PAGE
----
LG: It’s not really an obsessive rewrite. The first stories happened, in a way, easier. The less I knew, the better it was. There was more truth and grit and they happened start to finish. They weren’t really obsessively rewritten.
But they are all just so different, when they start and when they end. I swear, for every story it is really different. For the last stories that I wrote, "The Body Shop" and "Dirty Hannah Gets Hit By a Car," I think that they are longer and a little more complicated than some of the earlier stories. So they evolved sort of the way that a novel evolves. They curve and the story is kind of long and unwieldy and out of control and I start to think it will never come together, it will never be one whole thing and then it ends. It’s like "The Body Shop," I had to really fight through. There was the girl in the tree and the stripper being carried off the stage and for that whole thing to makes sense together, I had to force myself to literally sit down… it’s what I tell my students, “Sit your ass down. Sit your ass down.”
So no procrastination. You write when you sit and that’s that.
LG: Yeah! It’s kind of that thing, I don’t know if you’ve heard it but there is no such thing as writer’s block, you just have to lower your expectations. It’s so true! If you are sitting there waiting for genius to visit you or the muse or whatever you’ll never get anything done. I find that especially with fiction and longer fiction. When I was writing poetry and was waiting for the feeling and the feeling came and I don’t think it works like that for fiction. There isn’t that rush. You have to sit there and do some work and hopefully something will happen.
DH: Do I have to be totally silent over here?
No! Please chime in.
DH: I feel that there is something similar between poetry and short stories in that they always start with that first sentence, that first line, the germ of an idea, an image or a situation and you don’t want to know where it is going. The story or the poem kind of leads you someplace. When you are writing a novel you’ve got to have some kind of idea I think. You know?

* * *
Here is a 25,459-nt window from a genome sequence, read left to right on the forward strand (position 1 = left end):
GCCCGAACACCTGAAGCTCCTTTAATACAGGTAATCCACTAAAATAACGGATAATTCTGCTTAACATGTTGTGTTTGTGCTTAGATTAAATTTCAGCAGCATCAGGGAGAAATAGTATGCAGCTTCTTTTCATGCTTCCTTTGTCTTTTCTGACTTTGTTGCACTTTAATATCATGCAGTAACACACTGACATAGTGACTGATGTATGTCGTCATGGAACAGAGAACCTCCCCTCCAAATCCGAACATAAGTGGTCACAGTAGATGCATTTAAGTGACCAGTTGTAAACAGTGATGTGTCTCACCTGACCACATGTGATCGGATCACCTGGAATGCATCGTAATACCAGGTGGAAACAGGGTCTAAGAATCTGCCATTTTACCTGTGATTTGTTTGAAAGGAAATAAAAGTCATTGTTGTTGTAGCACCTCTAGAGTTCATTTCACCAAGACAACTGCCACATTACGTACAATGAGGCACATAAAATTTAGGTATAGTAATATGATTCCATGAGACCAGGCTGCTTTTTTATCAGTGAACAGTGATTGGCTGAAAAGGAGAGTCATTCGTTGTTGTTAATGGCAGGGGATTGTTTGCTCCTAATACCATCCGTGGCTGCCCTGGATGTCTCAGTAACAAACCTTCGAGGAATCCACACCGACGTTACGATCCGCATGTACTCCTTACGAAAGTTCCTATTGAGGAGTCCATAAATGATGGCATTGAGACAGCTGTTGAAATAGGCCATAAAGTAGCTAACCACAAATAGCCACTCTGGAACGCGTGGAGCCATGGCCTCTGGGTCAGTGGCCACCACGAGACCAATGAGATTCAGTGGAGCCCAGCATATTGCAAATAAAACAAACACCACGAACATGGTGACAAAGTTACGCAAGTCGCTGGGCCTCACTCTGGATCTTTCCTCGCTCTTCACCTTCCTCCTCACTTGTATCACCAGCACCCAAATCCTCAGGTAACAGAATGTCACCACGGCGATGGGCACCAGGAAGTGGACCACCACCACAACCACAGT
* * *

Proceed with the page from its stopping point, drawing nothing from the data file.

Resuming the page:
LG: Well, I just knew that the mother in Comma was going to die and I had that. But I didn’t know that [Rachel] was going to be looking at houses, which is literally where it ended. I think there is a certain amount of not knowing that even goes on in a novel. I think other people might have more of an idea. It was a big thing knowing that the mother was going to die but I didn’t really know the specifics of the novel either. I think it is often language and image that kind of get you going.
Or sometimes in stories it can be situation. Like you hear stories from the news. There was a tree sitter in California that people were talking about and that showed up in one of my stories. In the story "Grip" there is a little girl that is left on the freeway. And that actually, when I was a student, one of my poetry professors came in and said the most terrible thing happened in California. This little girl was left on the freeway by her parents. When they tried to get her off, they tried to remove her, the paramedics, they couldn’t. They had to cut a circle around her hands where she was hanging onto the fence. That is very situational. Where I just literally started to think about what happened to her, how did she end up there.
I know that you teach and you mentioned some of the things you tell your students. How does teaching affect your writing?
LG: Teaching is interesting. I don’t think that I had any idea, or that I really knew… I didn’t learn how to talk about stories and fiction when I was a participant in a workshop. It was only when I was teaching that I started to really understand. You know, the story falls apart here because you are switching points of view. The story doesn’t work in the end here because you are summarizing something that needs to be in the body of the story. You don’t need to write and introduction. I didn’t have any idea about what the hell I was doing before. I did it sort of naturally. Lucky for me I was sort of interested in language and sound and I understood on some level that it had to have some sort of shape. It had to have a beginning and an end but I couldn’t articulate it. I’m sure that people who were in workshops with me in graduate school would say that I was one of the quieter ones, which I know my own students would find very hard to believe because I have so much to say now.